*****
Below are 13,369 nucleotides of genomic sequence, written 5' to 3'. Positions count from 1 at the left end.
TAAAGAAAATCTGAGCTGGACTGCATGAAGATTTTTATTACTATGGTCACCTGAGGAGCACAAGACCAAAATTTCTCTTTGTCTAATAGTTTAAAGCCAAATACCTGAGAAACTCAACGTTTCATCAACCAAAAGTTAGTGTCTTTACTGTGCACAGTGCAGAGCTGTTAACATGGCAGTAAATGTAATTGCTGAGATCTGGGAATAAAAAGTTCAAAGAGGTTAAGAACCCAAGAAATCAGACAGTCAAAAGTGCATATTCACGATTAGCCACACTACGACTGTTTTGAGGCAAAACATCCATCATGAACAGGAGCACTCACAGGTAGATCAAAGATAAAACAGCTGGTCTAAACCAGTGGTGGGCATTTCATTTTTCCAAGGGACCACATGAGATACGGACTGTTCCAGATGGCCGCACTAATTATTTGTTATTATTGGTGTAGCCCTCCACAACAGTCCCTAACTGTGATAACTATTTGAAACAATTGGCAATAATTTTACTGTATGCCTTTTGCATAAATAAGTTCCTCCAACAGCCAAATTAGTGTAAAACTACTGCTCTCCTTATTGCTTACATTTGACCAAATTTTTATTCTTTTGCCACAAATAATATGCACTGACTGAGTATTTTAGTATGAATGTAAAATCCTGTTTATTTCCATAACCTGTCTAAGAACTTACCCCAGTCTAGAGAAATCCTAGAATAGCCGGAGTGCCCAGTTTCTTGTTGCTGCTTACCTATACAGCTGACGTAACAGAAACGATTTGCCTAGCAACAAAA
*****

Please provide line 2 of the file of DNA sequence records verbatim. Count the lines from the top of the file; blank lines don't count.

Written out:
TAAAGAAAATCTGAGCTGGACTGCATGAAGATTTTTATTACTATGGTCACCTGAGGAGCACAAGACCAAAATTTCTCTTTGTCTAATAGTTTAAAGCCAAATACCTGAGAAACTCAACGTTTCATCAACCAAAAGTTAGTGTCTTTACTGTGCACAGTGCAGAGCTGTTAACATGGCAGTAAATGTAATTGCTGAGATCTGGGAATAAAAAGTTCAAAGAGGTTAAGAACCCAAGAAATCAGACAGTCAAAAGTGCATATTCACGATTAGCCACACTACGACTGTTTTGAGGCAAAACATCCATCATGAACAGGAGCACTCACAGGTAGATCAAAGATAAAACAGCTGGTCTAAACCAGTGGTGGGCATTTCATTTTTCCAAGGGACCACATGAGATACGGACTGTTCCAGATGGCCGCACTAATTATTTGTTATTATTGGTGTAGCCCTCCACAACAGTCCCTAACTGTGATAACTATTTGAAACAATTGGCAATAATTTTACTGTATGCCTTTTGCATAAATAAGTTCCTCCAACAGCCAAATTAGTGTAAAACTACTGCTCTCCTTATTGCTTACATTTGACCAAATTTTTATTCTTTTGCCACAAATAATATGCACTGACTGAGTATTTTAGTATGAATGTAAAATCCTGTTTATTTCCATAACCTGTCTAAGAACTTACCCCAGTCTAGAGAAATCCTAGAATAGCCGGAGTGCCCAGTTTCTTGTTGCTGCTTACCTATACAGCTGACGTAACAGAAACGATTTGCCTAGCAACAAAA